Analytical chemistry methods used to separate, identify, and quantify matter. In practice separation, identification or quantification may possibly constitute the complete analysis or be mutual with another method. Separation isolates analyses. The qualitative analysis identifies analyses, while quantitative analysis determines the numerical amount or concentration.
Analytical chemistry comprises of classical, wet chemical methods and modern, instrumental methods. Classical qualitative methods use separations such as precipitation, extraction, and distillation. Identification may be founded on differences in color, odor, melting point, boiling point, radioactivity or reactivity. The Classical quantitative analysis uses mass or volume changes to quantify the amount. Instrumental methods may be used to separate samples using chromatography, electrophoresis or field flow fractionation. The qualitative and quantitative analysis can be performed, frequently with the same instrument and might use light interaction, heat interaction, electric fields or magnetic fields. Often the same instrument can separate, identify and quantify an analyte.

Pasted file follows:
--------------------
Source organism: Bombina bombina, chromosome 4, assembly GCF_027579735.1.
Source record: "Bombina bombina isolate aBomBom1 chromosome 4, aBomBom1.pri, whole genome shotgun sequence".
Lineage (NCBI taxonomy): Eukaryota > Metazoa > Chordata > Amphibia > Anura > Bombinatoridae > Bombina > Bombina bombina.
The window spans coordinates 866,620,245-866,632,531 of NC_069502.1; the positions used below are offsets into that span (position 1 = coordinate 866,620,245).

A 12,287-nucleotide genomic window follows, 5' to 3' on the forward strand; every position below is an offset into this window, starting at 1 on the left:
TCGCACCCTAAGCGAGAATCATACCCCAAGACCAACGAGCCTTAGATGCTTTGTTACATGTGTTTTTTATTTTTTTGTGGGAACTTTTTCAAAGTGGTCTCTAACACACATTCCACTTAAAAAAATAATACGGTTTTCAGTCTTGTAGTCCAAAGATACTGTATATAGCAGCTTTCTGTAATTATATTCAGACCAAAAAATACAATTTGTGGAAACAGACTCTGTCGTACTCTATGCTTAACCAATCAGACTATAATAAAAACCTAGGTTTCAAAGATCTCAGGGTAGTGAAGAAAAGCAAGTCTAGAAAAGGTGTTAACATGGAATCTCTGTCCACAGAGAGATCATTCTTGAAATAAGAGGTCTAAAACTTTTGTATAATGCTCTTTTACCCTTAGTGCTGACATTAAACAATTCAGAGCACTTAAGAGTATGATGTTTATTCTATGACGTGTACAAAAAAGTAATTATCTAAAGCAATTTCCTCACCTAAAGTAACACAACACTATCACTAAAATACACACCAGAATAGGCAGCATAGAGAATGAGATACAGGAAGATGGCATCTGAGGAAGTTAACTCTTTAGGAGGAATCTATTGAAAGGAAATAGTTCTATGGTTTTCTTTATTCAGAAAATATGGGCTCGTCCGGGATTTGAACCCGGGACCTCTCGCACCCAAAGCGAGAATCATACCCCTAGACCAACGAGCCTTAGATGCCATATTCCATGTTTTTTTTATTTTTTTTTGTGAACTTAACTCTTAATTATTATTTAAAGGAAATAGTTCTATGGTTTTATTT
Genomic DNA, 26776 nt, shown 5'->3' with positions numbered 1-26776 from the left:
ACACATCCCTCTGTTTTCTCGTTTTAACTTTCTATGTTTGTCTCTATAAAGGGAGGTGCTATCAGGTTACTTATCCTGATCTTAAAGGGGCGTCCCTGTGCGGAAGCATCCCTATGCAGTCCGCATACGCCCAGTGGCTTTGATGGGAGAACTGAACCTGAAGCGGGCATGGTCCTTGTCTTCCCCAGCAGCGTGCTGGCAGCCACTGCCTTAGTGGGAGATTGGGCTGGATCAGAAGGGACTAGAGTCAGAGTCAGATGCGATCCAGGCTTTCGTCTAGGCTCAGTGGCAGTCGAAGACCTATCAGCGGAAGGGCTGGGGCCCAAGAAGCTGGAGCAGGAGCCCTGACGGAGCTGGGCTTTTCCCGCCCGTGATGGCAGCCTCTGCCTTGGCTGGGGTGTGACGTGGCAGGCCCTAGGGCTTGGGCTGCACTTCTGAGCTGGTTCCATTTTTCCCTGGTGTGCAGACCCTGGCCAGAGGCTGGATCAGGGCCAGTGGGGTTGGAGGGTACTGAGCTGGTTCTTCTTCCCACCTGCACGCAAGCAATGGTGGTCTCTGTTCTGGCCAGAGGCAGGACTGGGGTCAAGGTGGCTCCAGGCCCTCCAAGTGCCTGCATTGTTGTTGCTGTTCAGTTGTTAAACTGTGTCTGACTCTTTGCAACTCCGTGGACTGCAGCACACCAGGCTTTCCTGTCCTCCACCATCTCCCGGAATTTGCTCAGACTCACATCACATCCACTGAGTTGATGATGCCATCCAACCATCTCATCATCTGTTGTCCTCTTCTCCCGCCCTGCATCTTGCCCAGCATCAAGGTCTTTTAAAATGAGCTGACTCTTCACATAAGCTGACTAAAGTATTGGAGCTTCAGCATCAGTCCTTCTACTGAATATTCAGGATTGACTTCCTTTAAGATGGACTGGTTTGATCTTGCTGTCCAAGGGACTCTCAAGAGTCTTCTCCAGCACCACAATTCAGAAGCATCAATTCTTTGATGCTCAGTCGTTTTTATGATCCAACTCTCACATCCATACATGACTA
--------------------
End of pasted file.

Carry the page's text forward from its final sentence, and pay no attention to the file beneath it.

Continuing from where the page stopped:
Analytical chemistry is also focused on improvements in experimental design, chemometrics, and the creation of new measurement tools. Analytical chemistry has widespread applications in forensics, medicine, science, and engineering.
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1. Qualitative Analysis
A qualitative analysis determines the presence or absence of a specific compound, but not the mass or concentration. By meaning, qualitative analyses do not measure quantity.
2. Quantitative Analysis
Quantitative analysis is the measurement of the quantities of specific chemical constituents present in a substance.
3. Gravimetric Analysis
The gravimetric analysis includes determining the amount of material present by weighing the sample before or after some transformation.
4. Volumetric Analysis
The volumetric analysis involves the addition of a reactant to a solution being analyzed until some equivalence point is reached.